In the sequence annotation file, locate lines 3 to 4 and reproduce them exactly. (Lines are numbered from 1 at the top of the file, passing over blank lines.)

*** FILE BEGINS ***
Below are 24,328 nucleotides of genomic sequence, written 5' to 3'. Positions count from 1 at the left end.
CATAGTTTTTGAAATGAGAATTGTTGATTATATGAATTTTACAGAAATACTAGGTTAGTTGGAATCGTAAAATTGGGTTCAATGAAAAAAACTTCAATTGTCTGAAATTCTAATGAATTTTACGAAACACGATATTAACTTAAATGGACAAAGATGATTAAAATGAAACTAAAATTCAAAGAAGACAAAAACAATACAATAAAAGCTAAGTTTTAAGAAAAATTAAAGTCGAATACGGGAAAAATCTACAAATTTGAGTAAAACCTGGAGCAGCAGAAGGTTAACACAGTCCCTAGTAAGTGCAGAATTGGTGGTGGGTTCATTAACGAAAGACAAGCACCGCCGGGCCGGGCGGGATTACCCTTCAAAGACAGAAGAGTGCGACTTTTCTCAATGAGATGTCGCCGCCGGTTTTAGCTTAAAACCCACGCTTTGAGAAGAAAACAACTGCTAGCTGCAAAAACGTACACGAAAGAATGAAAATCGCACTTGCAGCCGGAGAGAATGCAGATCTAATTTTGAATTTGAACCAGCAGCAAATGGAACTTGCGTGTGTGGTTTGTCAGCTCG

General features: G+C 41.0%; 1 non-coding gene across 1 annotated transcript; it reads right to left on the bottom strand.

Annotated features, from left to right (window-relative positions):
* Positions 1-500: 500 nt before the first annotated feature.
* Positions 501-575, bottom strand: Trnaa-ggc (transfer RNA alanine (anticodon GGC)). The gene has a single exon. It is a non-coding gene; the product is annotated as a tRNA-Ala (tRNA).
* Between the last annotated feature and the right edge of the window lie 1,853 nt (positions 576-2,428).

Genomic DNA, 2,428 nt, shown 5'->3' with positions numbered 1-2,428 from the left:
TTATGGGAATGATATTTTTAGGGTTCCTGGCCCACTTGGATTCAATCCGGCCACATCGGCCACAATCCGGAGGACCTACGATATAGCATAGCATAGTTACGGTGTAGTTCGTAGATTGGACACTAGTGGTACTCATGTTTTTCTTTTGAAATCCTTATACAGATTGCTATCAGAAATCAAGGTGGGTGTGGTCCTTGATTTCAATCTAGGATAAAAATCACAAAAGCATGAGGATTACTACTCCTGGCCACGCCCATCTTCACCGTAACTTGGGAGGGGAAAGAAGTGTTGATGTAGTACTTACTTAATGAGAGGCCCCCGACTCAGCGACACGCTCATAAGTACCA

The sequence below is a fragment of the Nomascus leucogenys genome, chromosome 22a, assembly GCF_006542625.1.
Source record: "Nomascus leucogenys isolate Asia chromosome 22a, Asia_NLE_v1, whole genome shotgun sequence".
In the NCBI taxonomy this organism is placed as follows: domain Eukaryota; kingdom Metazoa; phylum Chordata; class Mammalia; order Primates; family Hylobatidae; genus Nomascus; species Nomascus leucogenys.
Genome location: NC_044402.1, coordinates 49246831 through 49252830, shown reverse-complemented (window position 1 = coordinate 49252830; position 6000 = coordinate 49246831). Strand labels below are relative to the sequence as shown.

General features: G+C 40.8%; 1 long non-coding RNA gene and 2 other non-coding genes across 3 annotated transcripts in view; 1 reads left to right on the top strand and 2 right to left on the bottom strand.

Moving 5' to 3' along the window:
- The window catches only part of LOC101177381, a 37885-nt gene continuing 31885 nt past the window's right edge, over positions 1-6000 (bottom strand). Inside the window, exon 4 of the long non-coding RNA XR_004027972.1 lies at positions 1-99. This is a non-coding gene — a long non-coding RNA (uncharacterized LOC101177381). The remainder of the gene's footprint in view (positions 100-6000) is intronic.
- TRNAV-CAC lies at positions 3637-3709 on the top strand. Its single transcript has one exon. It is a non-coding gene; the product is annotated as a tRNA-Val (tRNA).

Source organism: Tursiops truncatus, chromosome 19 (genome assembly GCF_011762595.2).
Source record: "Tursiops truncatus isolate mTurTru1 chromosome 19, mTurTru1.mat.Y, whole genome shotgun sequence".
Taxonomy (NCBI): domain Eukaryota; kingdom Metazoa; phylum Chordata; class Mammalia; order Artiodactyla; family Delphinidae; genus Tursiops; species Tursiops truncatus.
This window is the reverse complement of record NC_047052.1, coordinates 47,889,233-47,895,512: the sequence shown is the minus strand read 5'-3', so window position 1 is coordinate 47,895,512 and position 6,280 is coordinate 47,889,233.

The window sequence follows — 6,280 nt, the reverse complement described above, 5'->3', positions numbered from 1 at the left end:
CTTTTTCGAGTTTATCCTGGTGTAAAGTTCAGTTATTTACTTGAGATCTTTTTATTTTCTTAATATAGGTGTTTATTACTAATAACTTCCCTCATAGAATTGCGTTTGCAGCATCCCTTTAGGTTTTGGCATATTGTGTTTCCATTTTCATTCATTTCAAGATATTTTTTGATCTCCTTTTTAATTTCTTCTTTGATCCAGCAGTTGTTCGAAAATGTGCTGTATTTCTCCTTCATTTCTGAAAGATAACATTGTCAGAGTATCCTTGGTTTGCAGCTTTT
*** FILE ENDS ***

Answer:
General features: G+C 41.0%; 1 non-coding gene across 1 annotated transcript; it reads right to left on the bottom strand.

Annotated features, from left to right (window-relative positions):